Thanks to several Internet Outsider readers (and journalists) who pointed me toward Harvard PhD candidate Ben Edelman's recent work on spyware click-fraud at Yahoo! Edelman articulates his research and findings in extraordinary detail, and provides screen shots, video, and packet logs as proof.
As Edelman describes (see below), the click fraud he observes is different than the usual kind (competitors clicking on links, bogus AdSense sites, etc.). This fraud is spyware-driven: PCs are infected with spyware that serves up Yahoo! ads and, in so doing, generates clicks. Importantly, in these cases, the PC users do not actually click the ads--the spyware produces the clicks automatically.
Edelman's videos, packet logs, and cookie logs are enough to make even the most ad-hardened online user feel sick about what is going on inside his or her machine, and advertisers who pay real dollars for such activity will, at best, be infuriated.
In one particularly sleazy instance, Edelman clicked on a text link within a New York Times story to find that the link had been inserted by a spyware program on his PC and launched an ad. In other words, a NYT reader who thought he or she was clicking through to additional detail within an NYT story was actually clicking on a non-NYT advertisement. The click, meanwhile, generated revenue for Yahoo! and the spyware vendor at the advertiser's (and the NYT's) expense.
This kind of actiivity has got to go, and if Eliot Spitzer doesn't take care of it, someone else will. In the meantime, along with other types of click fraud, it is artificially puffing up online ad revenue and market statistics.
Unfortunately, Edelman does not--and presumably cannot--say how widespread such activity is. He also doesn't say whether Yahoo! already offers advertisers refunds on such behavior (although he implies that it is so hard to control that they probably don't). So, once again, we are left to conclude that click fraud is real and is a problem--and left to wonder whether how big a real problem it is.
Many others have alleged click fraud at Yahoo. (1, 2, 3) But others generally infer click fraud based on otherwise-inexplicable entries in their web server log files -- traffic clearly coming from competitors, from countries where advertisers do no business, or from particular users in excessive volume (i.e. many clicks from a single user). In contrast, my proof of click fraud is direct: As documented and linked above, I have captured click fraud on video and in packet logs. Yahoo may argue about advertisers' inferences in other instances, i.e. disputing that advertisers have really found click fraud. But it's far harder to deny the click fraud shown in my examples.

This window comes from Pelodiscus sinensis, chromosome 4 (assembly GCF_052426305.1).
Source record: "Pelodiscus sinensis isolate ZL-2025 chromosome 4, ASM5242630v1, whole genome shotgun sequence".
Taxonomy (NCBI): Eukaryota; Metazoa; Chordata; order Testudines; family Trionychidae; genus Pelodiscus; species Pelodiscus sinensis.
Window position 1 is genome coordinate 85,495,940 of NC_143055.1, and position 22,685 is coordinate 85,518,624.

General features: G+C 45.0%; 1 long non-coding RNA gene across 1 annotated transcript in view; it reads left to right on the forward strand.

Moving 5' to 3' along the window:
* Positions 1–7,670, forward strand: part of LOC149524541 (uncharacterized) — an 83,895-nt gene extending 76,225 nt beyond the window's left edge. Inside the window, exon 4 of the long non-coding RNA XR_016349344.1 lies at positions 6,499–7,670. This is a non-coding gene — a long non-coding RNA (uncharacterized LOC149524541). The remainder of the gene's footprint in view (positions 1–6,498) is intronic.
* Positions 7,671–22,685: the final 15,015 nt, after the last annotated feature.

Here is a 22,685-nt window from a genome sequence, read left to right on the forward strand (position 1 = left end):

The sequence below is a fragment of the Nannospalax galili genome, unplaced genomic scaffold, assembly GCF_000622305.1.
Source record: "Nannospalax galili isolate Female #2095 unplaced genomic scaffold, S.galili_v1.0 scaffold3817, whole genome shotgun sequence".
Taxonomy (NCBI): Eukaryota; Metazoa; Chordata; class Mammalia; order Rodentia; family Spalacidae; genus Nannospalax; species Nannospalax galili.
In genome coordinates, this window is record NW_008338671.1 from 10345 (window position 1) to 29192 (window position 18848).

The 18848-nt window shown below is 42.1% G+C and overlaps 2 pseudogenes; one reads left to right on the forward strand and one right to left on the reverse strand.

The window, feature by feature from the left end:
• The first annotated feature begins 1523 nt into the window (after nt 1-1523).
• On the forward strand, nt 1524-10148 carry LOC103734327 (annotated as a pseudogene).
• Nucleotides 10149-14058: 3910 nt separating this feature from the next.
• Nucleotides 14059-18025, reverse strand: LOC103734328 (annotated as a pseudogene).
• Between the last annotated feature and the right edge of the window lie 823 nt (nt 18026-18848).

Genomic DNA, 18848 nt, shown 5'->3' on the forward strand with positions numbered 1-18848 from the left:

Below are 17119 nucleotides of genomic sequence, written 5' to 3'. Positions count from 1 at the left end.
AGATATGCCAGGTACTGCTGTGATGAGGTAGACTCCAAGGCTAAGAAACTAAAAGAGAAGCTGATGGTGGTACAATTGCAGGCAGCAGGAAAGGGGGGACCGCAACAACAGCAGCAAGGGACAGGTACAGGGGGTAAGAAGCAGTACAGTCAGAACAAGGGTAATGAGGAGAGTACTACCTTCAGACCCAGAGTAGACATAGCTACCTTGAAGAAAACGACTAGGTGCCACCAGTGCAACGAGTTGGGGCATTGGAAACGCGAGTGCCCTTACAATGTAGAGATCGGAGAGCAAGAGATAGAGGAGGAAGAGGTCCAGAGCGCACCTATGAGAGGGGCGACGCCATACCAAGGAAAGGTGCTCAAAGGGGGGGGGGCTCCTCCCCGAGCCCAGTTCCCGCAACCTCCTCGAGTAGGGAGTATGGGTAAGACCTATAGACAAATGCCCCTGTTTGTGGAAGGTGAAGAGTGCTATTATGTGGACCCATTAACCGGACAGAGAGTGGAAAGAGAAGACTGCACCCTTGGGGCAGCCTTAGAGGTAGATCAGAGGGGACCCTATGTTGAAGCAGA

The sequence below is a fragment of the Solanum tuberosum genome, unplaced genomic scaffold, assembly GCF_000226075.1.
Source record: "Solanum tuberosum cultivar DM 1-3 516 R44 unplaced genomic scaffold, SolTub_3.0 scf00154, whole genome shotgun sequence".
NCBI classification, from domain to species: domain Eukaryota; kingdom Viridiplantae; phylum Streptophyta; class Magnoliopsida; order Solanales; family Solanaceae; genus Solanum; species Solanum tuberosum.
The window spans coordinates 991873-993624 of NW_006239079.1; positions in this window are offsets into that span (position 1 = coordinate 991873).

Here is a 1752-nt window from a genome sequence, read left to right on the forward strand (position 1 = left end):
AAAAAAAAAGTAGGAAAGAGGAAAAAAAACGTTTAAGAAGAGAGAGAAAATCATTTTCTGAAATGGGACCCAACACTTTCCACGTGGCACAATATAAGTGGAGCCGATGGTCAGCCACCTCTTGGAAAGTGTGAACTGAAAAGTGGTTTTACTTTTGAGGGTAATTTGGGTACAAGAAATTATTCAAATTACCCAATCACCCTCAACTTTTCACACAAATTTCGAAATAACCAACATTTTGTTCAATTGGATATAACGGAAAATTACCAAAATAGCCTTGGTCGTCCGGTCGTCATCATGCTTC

In the examples I show above and previously, Yahoo's problem results from bad partners within its network. Yahoo syndicates ads to numerous partners, many of whom syndicate ads to others, some of whom then syndicate ads still further. The net effect is that Yahoo does not know who it's dealing with, and therefore cannot exercise meaningful supervision over how its ads are displayed. I consider this a bad idea -- bad business, bad for quality, bad for accountability. But Yahoo need not listen to me. Instead, consider instructions from New York Attorney General staff member Ken Dreifach: "Advertisers and marketers must be wary of fraud or deceptive practices committed by their affiliates, even [affiliates] that they have no working relationships with." (Quote from MediaPost, summarizing Dreifach's remarks.)...
The many bad partners in Yahoo's network make fraud particularly hard to block: When Yahoo terminates one fraudster, that fraudster's partners find another way to continue operations...